Cambridge don hits back after Chaucer is labelled a ‘rapist’ – blasting criticism of the father of English Literature as a ‘self-righteous assertion’
- Chaucer dubbed a ‘rapist’ and ‘racist’ in ‘New Feminist Approaches to Chaucer’
- Series of articles edited by academics Nicole Sidhu and Samantha Katz Seal
- Former professor at Cambridge Uni Jill Mann has since quit the Chaucer Review
For more than six centuries he has been venerated as the father of English literature.
Now, however, Geoffrey Chaucer has fallen victim to 21st century wokery.
The author of The Canterbury Tales has come under withering attack in a specialist journal from academics who have cast him as racist, an anti-Semite and a rapist.
The portrayal has divided scholars and prompted one former Cambridge don to resign from the publication’s board in disgust at the ‘grotesque caricature’.
The Chaucer Review published a series of articles edited by two academics, Nicole Sidhu and Samantha Katz Seal, entitled ‘New Feminist Approaches to Chaucer’.
Suggesting the time may have come ‘for feminists to move past Chaucer’, they wrote: ‘He is a rapist, a racist, an anti-Semite; he speaks for a world in which the privileges of the male, the Christian, the wealthy, and the white are perceived to be an inalienable aspect of human existence.’
Claims of anti-Semitism and racism arise from the prioress in The Canterbury Tales telling of Jews drinking blood in a ritual – but there is no evidence this passage in a satirical tale represents Chaucer’s own views.
The claim of rape is based on a 14th century legal document in which a woman called Cecily Chaumpaigne agreed to release Chaucer from all actions relating to ‘De raptu meo’.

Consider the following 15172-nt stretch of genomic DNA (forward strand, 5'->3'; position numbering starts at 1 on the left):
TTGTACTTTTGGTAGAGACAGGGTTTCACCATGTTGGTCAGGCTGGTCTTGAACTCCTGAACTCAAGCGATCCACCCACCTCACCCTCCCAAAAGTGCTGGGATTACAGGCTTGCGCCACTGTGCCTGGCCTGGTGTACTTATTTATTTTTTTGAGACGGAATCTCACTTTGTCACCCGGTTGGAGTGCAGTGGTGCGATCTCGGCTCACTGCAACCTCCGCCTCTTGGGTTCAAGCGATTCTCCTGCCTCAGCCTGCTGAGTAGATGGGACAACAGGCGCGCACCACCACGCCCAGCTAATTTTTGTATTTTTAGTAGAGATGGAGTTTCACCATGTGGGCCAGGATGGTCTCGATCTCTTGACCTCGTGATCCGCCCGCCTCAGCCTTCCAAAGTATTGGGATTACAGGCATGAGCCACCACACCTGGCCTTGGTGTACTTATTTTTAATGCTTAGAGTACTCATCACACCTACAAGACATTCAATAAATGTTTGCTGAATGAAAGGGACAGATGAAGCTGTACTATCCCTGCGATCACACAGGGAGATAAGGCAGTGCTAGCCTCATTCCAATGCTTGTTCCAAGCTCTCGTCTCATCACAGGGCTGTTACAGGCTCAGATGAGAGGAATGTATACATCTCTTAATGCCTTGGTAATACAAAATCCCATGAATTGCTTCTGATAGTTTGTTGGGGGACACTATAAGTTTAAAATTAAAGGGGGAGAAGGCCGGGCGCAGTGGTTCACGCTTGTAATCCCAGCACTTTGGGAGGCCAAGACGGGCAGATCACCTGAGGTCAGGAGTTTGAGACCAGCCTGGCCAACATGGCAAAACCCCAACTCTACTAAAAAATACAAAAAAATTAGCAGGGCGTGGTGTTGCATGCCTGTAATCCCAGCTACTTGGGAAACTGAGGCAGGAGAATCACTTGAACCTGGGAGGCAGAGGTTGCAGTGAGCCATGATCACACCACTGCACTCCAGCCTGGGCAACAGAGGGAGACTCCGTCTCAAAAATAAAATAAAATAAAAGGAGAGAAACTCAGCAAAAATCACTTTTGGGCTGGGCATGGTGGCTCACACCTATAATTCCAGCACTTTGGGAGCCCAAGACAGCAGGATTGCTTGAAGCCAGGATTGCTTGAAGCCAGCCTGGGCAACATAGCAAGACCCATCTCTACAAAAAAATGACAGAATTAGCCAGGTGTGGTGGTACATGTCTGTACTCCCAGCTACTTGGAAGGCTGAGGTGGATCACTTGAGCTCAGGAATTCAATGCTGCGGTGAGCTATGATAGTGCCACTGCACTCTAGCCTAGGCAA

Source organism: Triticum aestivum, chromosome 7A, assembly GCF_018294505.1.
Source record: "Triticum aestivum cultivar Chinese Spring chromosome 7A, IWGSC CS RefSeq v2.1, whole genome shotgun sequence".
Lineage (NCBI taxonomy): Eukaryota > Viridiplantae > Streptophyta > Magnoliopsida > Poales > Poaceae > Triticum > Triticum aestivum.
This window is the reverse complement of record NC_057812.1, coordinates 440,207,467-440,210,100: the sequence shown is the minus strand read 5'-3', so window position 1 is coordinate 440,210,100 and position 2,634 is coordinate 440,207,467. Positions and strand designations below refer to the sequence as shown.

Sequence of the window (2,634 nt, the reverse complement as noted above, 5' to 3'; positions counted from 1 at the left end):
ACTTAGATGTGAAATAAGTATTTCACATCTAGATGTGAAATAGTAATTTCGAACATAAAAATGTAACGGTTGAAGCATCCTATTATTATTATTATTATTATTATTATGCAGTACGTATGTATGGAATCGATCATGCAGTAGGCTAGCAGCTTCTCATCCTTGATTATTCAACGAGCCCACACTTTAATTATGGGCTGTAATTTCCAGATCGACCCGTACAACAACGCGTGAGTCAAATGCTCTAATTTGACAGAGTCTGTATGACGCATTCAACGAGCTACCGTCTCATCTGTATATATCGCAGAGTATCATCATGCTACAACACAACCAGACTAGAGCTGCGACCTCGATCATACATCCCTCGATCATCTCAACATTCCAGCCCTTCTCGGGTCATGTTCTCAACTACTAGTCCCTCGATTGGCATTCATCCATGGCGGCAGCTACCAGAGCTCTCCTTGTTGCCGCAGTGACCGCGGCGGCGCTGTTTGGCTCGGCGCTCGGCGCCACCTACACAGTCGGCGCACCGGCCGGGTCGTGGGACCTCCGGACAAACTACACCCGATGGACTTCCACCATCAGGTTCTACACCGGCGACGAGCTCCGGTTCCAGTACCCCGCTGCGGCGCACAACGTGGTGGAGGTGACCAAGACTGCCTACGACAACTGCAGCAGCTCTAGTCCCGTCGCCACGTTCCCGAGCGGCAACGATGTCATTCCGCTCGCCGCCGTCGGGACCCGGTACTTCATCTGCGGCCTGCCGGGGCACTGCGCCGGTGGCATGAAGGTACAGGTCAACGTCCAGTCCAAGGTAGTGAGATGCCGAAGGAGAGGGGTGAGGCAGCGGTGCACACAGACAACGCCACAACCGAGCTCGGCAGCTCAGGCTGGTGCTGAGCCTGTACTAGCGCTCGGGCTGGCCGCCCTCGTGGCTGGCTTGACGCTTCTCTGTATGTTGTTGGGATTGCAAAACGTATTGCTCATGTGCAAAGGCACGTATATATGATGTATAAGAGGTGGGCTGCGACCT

The article has prompted Jill Mann (pictured), former Professor of Medieval and Renaissance English at Cambridge University, to quit the board of The Chaucer Review.
The author of The Canterbury Tales has come under withering attack in a specialist journal from academics who have cast him as racist, an anti-Semite and a rapist (Pictured: Sketch of Geoffrey Chaucer)
While some interpret this as referring to rape, others point out the Latin term ‘raptus’ could also refer to abduction.
Criticising the way the rape accusation was first ignored by academics, then treated ‘as a joke’, Professors Sidhu and Katz Seal say scholars ‘should identify’ with Cecily rather than Chaucer.
The article has prompted Jill Mann, former Professor of Medieval and Renaissance English at Cambridge University, to quit the board of The Chaucer Review.
In a letter to the Times Literary Supplement, she said the depiction of Chaucer was a ‘self-righteous assertion, which dictates to the reader what she is supposed to find in Chaucer before she turns the first page.’
She added: ‘And of course she will not so much find it as bring it there.
‘To approach Chaucer with this mind-set is to substitute a grotesque caricature for the humane values that distinguish him from many other writers of his time, and that students, in my experience, are quite capable of appreciating.’
Dealing with the alleged rape, Professor Mann wrote that ‘there cannot be absolute certainty’ and reiterated that ‘raptus’ had ‘a wide range of meanings’.
Professor Sidhu and Professor Katz Seal had not commented last night.